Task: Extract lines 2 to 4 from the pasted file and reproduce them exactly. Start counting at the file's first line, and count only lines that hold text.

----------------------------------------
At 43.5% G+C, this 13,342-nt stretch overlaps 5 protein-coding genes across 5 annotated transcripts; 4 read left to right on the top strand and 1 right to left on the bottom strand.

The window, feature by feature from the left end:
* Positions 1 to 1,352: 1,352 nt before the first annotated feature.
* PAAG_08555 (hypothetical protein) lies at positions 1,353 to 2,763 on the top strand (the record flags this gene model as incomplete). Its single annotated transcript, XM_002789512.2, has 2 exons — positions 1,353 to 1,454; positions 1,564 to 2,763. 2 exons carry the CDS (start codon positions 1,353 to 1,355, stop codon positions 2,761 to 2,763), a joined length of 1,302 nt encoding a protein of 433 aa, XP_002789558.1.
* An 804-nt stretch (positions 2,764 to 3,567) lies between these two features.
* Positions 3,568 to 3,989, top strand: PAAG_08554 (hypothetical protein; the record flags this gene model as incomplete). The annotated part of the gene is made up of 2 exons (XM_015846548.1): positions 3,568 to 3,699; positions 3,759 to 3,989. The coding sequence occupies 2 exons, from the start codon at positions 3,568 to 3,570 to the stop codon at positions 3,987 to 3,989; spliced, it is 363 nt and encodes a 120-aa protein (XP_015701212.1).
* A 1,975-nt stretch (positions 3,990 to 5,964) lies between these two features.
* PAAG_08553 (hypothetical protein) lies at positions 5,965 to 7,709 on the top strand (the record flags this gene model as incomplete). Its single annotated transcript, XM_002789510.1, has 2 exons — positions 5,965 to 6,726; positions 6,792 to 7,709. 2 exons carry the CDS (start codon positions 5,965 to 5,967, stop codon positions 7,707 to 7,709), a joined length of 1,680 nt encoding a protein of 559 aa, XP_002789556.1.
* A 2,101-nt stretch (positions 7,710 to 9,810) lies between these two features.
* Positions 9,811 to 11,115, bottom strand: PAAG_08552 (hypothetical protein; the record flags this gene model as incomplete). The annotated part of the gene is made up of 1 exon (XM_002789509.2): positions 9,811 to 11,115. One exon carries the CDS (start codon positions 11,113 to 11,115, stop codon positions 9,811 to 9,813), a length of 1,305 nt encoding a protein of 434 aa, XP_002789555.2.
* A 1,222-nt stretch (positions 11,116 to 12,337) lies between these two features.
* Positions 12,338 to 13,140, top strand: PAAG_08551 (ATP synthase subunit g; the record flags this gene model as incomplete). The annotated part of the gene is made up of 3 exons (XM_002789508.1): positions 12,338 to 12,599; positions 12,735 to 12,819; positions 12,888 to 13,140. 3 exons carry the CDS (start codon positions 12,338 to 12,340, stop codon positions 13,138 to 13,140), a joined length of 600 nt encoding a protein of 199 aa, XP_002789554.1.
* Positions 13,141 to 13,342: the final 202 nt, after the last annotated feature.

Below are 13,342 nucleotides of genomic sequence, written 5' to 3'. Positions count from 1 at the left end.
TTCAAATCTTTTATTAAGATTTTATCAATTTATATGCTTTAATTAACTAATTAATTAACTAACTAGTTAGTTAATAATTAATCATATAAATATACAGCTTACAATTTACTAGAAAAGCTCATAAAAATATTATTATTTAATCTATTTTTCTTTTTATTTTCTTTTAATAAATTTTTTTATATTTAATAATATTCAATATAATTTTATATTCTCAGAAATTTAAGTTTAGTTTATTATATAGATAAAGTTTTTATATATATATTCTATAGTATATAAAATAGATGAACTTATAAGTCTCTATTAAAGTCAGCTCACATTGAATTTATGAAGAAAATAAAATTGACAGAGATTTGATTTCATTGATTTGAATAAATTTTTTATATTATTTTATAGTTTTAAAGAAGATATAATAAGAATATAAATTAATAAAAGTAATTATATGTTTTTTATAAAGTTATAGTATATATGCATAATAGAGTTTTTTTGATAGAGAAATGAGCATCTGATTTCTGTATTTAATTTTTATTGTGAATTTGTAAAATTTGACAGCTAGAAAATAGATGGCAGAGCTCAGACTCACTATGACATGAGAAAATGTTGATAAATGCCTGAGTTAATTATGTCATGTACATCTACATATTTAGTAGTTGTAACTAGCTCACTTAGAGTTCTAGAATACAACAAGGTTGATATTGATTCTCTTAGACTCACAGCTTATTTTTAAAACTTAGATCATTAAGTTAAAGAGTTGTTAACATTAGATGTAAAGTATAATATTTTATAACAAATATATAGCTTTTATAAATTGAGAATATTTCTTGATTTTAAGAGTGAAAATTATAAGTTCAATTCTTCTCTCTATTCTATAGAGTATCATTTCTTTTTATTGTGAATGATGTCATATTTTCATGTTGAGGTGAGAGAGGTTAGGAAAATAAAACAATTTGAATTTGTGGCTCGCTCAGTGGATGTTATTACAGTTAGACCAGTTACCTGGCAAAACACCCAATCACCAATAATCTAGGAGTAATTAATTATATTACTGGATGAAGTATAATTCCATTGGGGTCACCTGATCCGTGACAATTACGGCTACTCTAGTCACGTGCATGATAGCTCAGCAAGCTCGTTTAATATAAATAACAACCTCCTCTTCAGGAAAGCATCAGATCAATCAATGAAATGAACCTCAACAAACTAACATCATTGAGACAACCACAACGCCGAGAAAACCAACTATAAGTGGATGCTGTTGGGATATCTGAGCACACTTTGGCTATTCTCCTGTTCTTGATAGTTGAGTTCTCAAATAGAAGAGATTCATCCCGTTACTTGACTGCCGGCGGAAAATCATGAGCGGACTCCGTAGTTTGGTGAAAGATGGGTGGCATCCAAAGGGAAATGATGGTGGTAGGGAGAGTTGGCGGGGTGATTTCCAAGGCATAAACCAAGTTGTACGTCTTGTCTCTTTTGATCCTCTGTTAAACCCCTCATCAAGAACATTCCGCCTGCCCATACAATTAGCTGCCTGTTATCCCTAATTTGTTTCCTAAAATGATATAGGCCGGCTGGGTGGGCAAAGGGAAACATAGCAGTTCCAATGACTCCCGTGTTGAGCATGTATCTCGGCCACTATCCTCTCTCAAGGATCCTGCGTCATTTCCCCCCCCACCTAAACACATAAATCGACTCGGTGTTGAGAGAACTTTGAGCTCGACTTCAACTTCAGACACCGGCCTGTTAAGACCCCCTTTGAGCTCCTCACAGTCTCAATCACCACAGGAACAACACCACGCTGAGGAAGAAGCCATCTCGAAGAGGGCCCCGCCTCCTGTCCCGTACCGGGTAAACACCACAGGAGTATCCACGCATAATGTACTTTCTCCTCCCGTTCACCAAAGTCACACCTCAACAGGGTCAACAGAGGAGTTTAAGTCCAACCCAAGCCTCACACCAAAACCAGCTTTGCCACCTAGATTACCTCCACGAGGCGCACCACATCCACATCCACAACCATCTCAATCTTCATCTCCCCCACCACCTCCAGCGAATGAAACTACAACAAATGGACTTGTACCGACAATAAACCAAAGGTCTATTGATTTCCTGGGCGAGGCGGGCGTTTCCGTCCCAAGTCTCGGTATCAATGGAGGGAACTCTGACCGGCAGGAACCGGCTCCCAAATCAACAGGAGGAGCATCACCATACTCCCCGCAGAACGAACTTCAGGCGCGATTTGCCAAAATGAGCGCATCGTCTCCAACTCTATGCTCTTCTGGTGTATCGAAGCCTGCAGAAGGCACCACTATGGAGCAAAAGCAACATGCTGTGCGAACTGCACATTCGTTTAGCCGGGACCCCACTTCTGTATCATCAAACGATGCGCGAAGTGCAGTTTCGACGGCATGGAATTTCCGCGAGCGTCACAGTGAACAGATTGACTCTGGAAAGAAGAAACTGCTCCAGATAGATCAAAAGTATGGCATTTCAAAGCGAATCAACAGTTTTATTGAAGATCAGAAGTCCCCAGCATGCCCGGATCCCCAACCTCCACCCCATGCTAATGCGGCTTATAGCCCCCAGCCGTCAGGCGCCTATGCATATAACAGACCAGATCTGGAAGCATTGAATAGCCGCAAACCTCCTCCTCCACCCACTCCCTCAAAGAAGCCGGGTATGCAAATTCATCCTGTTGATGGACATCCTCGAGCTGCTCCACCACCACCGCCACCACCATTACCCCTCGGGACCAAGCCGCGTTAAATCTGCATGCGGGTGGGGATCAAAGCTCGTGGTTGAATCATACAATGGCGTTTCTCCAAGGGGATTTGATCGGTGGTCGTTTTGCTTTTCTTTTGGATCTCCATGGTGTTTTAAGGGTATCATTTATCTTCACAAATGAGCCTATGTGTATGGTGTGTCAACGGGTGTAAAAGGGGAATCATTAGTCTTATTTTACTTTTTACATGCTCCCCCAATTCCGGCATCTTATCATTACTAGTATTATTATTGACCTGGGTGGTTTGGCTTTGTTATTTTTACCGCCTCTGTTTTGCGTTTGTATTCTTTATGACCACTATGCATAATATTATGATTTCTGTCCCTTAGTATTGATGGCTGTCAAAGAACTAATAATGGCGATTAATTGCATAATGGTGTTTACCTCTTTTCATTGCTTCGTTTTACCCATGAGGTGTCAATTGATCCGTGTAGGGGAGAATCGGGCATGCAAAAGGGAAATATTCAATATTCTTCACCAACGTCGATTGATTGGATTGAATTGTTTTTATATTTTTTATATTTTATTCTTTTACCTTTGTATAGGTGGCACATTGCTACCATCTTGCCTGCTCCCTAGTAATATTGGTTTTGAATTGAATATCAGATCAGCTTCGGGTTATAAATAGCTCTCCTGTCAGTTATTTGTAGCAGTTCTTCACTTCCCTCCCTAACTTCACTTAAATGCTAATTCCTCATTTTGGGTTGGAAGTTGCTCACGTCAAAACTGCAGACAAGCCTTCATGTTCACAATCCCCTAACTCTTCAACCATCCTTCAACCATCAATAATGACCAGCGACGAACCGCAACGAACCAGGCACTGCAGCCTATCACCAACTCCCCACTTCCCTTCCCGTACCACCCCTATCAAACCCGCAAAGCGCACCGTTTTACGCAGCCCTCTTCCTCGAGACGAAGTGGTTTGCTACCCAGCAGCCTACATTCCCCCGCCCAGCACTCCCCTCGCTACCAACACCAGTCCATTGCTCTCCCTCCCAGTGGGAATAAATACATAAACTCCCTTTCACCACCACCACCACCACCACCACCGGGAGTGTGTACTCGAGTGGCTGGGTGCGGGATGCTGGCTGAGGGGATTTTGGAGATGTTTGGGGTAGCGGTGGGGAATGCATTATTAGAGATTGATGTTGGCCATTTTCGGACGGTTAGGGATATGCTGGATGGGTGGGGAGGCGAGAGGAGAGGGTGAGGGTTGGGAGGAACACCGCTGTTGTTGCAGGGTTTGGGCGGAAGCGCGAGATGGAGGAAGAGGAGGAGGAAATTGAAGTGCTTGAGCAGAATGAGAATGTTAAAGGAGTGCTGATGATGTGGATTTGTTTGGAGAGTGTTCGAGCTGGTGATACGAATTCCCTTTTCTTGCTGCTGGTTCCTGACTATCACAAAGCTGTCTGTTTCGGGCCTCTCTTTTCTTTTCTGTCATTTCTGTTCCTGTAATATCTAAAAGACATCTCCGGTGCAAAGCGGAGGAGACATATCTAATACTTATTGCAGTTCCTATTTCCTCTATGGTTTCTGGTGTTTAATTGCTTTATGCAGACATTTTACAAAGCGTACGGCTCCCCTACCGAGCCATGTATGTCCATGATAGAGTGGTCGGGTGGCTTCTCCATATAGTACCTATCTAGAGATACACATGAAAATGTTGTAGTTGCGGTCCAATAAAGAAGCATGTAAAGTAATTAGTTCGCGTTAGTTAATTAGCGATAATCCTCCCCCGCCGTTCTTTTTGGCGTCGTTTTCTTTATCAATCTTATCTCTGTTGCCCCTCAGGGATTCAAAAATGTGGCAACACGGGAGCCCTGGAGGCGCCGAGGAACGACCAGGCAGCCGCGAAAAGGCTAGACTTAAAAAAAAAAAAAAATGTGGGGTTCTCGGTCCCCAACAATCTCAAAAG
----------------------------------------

The window, feature by feature from the left end:
* Positions 1 to 1,352: 1,352 nt before the first annotated feature.
* PAAG_08555 (hypothetical protein) lies at positions 1,353 to 2,763 on the top strand (the record flags this gene model as incomplete). Its single annotated transcript, XM_002789512.2, has 2 exons — positions 1,353 to 1,454; positions 1,564 to 2,763. 2 exons carry the CDS (start codon positions 1,353 to 1,355, stop codon positions 2,761 to 2,763), a joined length of 1,302 nt encoding a protein of 433 aa, XP_002789558.1.